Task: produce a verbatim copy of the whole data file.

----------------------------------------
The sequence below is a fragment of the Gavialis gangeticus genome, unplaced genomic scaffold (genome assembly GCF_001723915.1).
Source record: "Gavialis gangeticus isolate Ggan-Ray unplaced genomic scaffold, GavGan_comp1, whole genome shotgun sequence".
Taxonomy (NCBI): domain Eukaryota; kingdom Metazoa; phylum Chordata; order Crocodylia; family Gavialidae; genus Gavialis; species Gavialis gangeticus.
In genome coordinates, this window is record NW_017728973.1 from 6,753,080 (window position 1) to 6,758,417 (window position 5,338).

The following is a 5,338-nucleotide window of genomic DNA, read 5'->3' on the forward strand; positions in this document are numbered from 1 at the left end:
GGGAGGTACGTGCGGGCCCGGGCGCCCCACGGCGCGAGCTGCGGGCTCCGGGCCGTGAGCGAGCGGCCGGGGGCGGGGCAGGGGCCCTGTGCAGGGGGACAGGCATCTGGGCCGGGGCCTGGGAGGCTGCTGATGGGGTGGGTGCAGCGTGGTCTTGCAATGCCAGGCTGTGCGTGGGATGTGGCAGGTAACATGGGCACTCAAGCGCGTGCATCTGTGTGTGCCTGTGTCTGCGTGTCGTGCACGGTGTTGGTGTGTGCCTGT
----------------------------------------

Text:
The sequence below is a fragment of the Gavialis gangeticus genome, unplaced genomic scaffold (genome assembly GCF_001723915.1).
Source record: "Gavialis gangeticus isolate Ggan-Ray unplaced genomic scaffold, GavGan_comp1, whole genome shotgun sequence".
Taxonomy (NCBI): domain Eukaryota; kingdom Metazoa; phylum Chordata; order Crocodylia; family Gavialidae; genus Gavialis; species Gavialis gangeticus.
In genome coordinates, this window is record NW_017728973.1 from 6,753,080 (window position 1) to 6,758,417 (window position 5,338).

The following is a 5,338-nucleotide window of genomic DNA, read 5'->3' on the forward strand; positions in this document are numbered from 1 at the left end:
GGGAGGTACGTGCGGGCCCGGGCGCCCCACGGCGCGAGCTGCGGGCTCCGGGCCGTGAGCGAGCGGCCGGGGGCGGGGCAGGGGCCCTGTGCAGGGGGACAGGCATCTGGGCCGGGGCCTGGGAGGCTGCTGATGGGGTGGGTGCAGCGTGGTCTTGCAATGCCAGGCTGTGCGTGGGATGTGGCAGGTAACATGGGCACTCAAGCGCGTGCATCTGTGTGTGCCTGTGTCTGCGTGTCGTGCACGGTGTTGGTGTGTGCCTGT